f



JDK 1.4.1 and 1.4.2 differ in compiling

public class Test {    
   static int returnValue() throws Exception {        
     while (true) {
       try {
         break;
       } finally {
         return 1;
       }
     }
  }

  public static void main(String args[]) throws Exception {
    System.out.println(returnValue());
  }
}

When I compile this in JDK 1.4.1_03, I get this error:-

Test.java:xx: missing return statement
protected static int returnValue() throws Exception {
^
1 error

When I compile this in JDK 1.4.2, I get a warning:-

Test.java:xx: warning: finally clause cannot complete normally
}
^
1 warning

JLS 14.14 says,

The preceding descriptions say "attempts to transfer control" rather
than just "transfers control" because if there are any try statements
(�14.19) within the break target whose try blocks contain the break
statement, then any finally clauses of those try statements are
executed, in order, innermost to outermost, before control is
transferred to the break target. Abrupt completion of a finally clause
can disrupt the transfer of control initiated by a break statement.

My question is then what? Is it left to the compilers how they
interpret disruption of transfer of control? How can 1.4.2 generate a
class file when its an error for 1.4.1?

Thanks.

Arnab
0
arnab_nandi
9/5/2003 12:47:56 PM
comp.lang.java 3285 articles. 1 followers. Post Follow

1 Replies
519 Views

Similar Articles

[PageSpeed] 51

arnab_nandi@infy.com (Arnab Nandi) wrote [snipped]:
>   static int returnValue() throws Exception {        
>     while (true) {
>       try {
>         break;
>       } finally {
>         return 1;
>       }
>     }
>
> When I compile this in JDK 1.4.1_03, I get this error:-
> 
> Test.java:xx: missing return statement
> protected static int returnValue() throws Exception {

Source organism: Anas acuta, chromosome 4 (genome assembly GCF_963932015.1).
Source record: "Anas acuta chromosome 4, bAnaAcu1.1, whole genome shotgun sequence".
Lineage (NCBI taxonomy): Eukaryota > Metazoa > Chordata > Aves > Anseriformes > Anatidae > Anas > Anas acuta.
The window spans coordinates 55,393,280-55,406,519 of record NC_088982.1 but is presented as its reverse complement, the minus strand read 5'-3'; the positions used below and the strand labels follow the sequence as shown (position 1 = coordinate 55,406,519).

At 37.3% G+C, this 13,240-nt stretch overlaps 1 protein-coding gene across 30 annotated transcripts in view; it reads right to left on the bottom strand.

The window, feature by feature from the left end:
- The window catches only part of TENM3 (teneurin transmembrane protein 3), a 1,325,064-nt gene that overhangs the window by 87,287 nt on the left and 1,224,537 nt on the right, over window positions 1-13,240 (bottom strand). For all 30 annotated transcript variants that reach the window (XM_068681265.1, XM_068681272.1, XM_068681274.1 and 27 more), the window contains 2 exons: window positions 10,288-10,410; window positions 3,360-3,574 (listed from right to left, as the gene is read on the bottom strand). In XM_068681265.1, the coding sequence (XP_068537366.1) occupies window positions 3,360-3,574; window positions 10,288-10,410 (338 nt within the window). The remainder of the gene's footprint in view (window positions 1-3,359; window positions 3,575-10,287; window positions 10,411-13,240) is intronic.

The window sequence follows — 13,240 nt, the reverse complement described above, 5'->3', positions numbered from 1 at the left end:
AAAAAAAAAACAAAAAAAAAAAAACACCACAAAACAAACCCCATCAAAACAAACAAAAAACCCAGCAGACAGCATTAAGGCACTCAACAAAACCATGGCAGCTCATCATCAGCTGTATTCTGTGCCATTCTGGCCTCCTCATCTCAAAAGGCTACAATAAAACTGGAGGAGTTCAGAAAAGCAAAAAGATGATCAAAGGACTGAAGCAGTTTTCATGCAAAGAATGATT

> ^
> 1 error

This is incorrect.

> When I compile this in JDK 1.4.2, I get a warning:-
> 
> Test.java:xx: warning: finally clause cannot complete normally
> }
> ^
> 1 warning

This is correct. Apparently, there was a bug in 1.4.1 that was fixed
in 1.4.2.

> JLS 14.14 says,
> 
> The preceding descriptions say "attempts to transfer control" rather
> than just "transfers control" because if there are any try statements
> (�14.19) within the break target whose try blocks contain the break
> statement, then any finally clauses of those try statements are
> executed, in order, innermost to outermost, before control is
> transferred to the break target. Abrupt completion of a finally clause
> can disrupt the transfer of control initiated by a break statement.
> 
> My question is then what? Is it left to the compilers how they
> interpret disruption of transfer of control?

Not at all. Java2 Language Spec 14.19.2
(http://java.sun.com/docs/books/jls/second_edition/html/statements.doc.html#236653)
says, for the case illustrated:
  "If execution of the try block completes abruptly for any other
   reason R [meaning not a throw], then the finally block is executed.
   Then there is a choice:
     * If the finally block completes normally, then the try statement
       completes abruptly for reason R.
     * If the finally block completes abruptly for reason S, then the
       try statement completes abruptly for reason S (and reason R is
       discarded)."

Since the try block completes abruptly with a break (not a throw), and
the finally block completes abruptly with a return, then the try
statement completes abruptly with the return (reason S), and the break
(reason R) is discarded.

By the way, note that since (in the example given) the finally clause
will always be executed and will always execute the return statement,
it is impossible for that method to throw an exception. (In the
example, the return value is not calculated, and thus cannot throw an
exception).

   ==========
Now my occasional reminder to those on this newsgroup:

comp.lang.java is not an "official" newsgroup. It was replaced by more
specific newsgroups back in May of 1996. Most people don't see
postings on comp.lang.java, because only a few news servers still
carry it. Google Groups carries it for its historical value, and a few
ISPs (mainly cable-Internet providers) seem to carry it out of
ignorance :-)

The current worldwide Java newsgroups are:

comp.lang.java.3d         3D Graphics API's for the Java language
comp.lang.java.advocacy   Support for and criticism of the Java System
comp.lang.java.announce   Announcements re the Java System (Moderated)
comp.lang.java.beans      Java software components (JavaBeans)
comp.lang.java.corba      Topics relating to Java and CORBA
comp.lang.java.databases  Databases, java.sql, JDBC, ODBC
comp.lang.java.gui        GUI toolkits and windowing: AWT, IFC etc
comp.lang.java.help       Set-up problems, catch-all first aid
comp.lang.java.machine    JVM, native methods, hardware
comp.lang.java.programmer Programming in the Java language
comp.lang.java.security   Security issues raised by Java
0
dougpardee
9/5/2003 11:48:31 PM
Reply: